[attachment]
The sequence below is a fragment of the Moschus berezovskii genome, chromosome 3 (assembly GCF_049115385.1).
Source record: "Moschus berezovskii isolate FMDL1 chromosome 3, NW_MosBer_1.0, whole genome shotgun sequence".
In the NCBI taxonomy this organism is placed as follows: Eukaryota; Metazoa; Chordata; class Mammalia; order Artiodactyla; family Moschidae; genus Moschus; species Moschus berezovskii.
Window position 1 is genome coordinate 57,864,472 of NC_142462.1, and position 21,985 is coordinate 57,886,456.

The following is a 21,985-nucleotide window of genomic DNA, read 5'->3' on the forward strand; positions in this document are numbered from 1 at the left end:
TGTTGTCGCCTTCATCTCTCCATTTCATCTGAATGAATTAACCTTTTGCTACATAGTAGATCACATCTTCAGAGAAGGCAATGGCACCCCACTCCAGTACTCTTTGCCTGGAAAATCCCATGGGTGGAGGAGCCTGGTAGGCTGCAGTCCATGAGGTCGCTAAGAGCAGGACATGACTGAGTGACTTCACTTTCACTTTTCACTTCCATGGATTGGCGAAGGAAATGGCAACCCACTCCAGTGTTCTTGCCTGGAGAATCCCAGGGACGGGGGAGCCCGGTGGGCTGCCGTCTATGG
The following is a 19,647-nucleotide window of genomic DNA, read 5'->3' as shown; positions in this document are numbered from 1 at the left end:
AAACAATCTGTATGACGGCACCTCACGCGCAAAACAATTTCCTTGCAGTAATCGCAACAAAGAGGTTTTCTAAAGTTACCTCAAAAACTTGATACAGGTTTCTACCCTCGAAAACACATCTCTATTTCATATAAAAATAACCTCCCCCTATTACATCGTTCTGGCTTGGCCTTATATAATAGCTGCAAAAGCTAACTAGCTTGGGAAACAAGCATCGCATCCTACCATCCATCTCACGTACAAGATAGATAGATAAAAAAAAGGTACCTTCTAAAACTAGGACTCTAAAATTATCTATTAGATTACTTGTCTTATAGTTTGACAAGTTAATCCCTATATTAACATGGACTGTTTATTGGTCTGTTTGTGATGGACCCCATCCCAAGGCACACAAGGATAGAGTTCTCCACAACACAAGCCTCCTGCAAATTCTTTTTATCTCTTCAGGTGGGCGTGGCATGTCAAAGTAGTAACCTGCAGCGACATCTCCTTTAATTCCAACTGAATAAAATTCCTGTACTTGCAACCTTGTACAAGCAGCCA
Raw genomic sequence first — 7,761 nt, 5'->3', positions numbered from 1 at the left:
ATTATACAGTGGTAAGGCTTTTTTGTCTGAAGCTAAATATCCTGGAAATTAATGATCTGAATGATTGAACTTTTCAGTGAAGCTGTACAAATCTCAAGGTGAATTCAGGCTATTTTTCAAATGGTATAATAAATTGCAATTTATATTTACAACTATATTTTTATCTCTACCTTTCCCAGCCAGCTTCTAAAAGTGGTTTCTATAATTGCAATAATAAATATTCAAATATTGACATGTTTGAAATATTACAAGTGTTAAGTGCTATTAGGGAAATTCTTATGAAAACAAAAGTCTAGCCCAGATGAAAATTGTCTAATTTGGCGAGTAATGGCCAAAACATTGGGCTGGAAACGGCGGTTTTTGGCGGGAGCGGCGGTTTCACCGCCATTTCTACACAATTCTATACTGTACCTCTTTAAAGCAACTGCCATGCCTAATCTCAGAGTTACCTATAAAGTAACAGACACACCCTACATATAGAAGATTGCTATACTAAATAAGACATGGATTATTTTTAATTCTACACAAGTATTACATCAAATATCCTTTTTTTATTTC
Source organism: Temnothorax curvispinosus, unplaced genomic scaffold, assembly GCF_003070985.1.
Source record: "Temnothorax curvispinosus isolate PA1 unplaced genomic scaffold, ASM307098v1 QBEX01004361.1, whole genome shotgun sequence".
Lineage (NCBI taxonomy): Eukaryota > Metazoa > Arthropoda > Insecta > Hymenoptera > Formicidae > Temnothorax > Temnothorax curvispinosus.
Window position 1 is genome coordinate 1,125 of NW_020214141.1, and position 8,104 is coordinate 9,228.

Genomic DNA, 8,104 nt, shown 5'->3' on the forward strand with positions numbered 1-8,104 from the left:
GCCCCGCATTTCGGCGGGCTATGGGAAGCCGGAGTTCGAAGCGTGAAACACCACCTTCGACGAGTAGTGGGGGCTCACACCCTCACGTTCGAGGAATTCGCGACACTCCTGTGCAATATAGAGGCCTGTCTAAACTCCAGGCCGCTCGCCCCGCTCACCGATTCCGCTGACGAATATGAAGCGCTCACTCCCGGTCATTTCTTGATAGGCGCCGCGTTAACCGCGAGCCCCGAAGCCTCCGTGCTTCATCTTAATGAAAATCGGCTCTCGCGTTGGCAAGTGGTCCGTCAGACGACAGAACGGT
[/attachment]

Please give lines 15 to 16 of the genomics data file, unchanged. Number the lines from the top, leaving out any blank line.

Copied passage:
Genomic DNA, 8,104 nt, shown 5'->3' on the forward strand with positions numbered 1-8,104 from the left:
GCCCCGCATTTCGGCGGGCTATGGGAAGCCGGAGTTCGAAGCGTGAAACACCACCTTCGACGAGTAGTGGGGGCTCACACCCTCACGTTCGAGGAATTCGCGACACTCCTGTGCAATATAGAGGCCTGTCTAAACTCCAGGCCGCTCGCCCCGCTCACCGATTCCGCTGACGAATATGAAGCGCTCACTCCCGGTCATTTCTTGATAGGCGCCGCGTTAACCGCGAGCCCCGAAGCCTCCGTGCTTCATCTTAATGAAAATCGGCTCTCGCGTTGGCAAGTGGTCCGTCAGACGACAGAACGGT